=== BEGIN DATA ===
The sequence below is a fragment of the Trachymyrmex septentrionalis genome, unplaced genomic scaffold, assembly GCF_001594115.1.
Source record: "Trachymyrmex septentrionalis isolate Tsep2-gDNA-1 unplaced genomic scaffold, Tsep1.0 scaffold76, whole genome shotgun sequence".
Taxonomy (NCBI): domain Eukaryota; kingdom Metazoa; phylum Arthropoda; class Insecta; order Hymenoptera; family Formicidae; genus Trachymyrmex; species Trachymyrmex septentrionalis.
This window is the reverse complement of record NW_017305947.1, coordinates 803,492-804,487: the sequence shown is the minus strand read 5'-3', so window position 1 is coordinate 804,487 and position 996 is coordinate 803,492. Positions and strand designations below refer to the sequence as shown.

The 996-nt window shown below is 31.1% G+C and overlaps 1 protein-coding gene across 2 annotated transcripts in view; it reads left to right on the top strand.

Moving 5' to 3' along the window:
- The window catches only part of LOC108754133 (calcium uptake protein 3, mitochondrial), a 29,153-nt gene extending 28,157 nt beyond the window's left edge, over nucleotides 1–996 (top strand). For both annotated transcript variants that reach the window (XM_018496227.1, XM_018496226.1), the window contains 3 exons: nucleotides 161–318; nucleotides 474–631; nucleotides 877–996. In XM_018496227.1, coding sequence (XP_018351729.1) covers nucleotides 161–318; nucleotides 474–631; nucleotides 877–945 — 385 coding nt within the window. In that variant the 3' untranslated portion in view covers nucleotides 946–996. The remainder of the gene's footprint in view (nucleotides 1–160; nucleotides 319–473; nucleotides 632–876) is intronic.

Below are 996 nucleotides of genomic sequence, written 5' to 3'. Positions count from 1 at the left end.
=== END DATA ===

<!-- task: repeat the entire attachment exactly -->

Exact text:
The sequence below is a fragment of the Trachymyrmex septentrionalis genome, unplaced genomic scaffold, assembly GCF_001594115.1.
Source record: "Trachymyrmex septentrionalis isolate Tsep2-gDNA-1 unplaced genomic scaffold, Tsep1.0 scaffold76, whole genome shotgun sequence".
Taxonomy (NCBI): domain Eukaryota; kingdom Metazoa; phylum Arthropoda; class Insecta; order Hymenoptera; family Formicidae; genus Trachymyrmex; species Trachymyrmex septentrionalis.
This window is the reverse complement of record NW_017305947.1, coordinates 803,492-804,487: the sequence shown is the minus strand read 5'-3', so window position 1 is coordinate 804,487 and position 996 is coordinate 803,492. Positions and strand designations below refer to the sequence as shown.

The 996-nt window shown below is 31.1% G+C and overlaps 1 protein-coding gene across 2 annotated transcripts in view; it reads left to right on the top strand.

Moving 5' to 3' along the window:
- The window catches only part of LOC108754133 (calcium uptake protein 3, mitochondrial), a 29,153-nt gene extending 28,157 nt beyond the window's left edge, over nucleotides 1–996 (top strand). For both annotated transcript variants that reach the window (XM_018496227.1, XM_018496226.1), the window contains 3 exons: nucleotides 161–318; nucleotides 474–631; nucleotides 877–996. In XM_018496227.1, coding sequence (XP_018351729.1) covers nucleotides 161–318; nucleotides 474–631; nucleotides 877–945 — 385 coding nt within the window. In that variant the 3' untranslated portion in view covers nucleotides 946–996. The remainder of the gene's footprint in view (nucleotides 1–160; nucleotides 319–473; nucleotides 632–876) is intronic.

Below are 996 nucleotides of genomic sequence, written 5' to 3'. Positions count from 1 at the left end.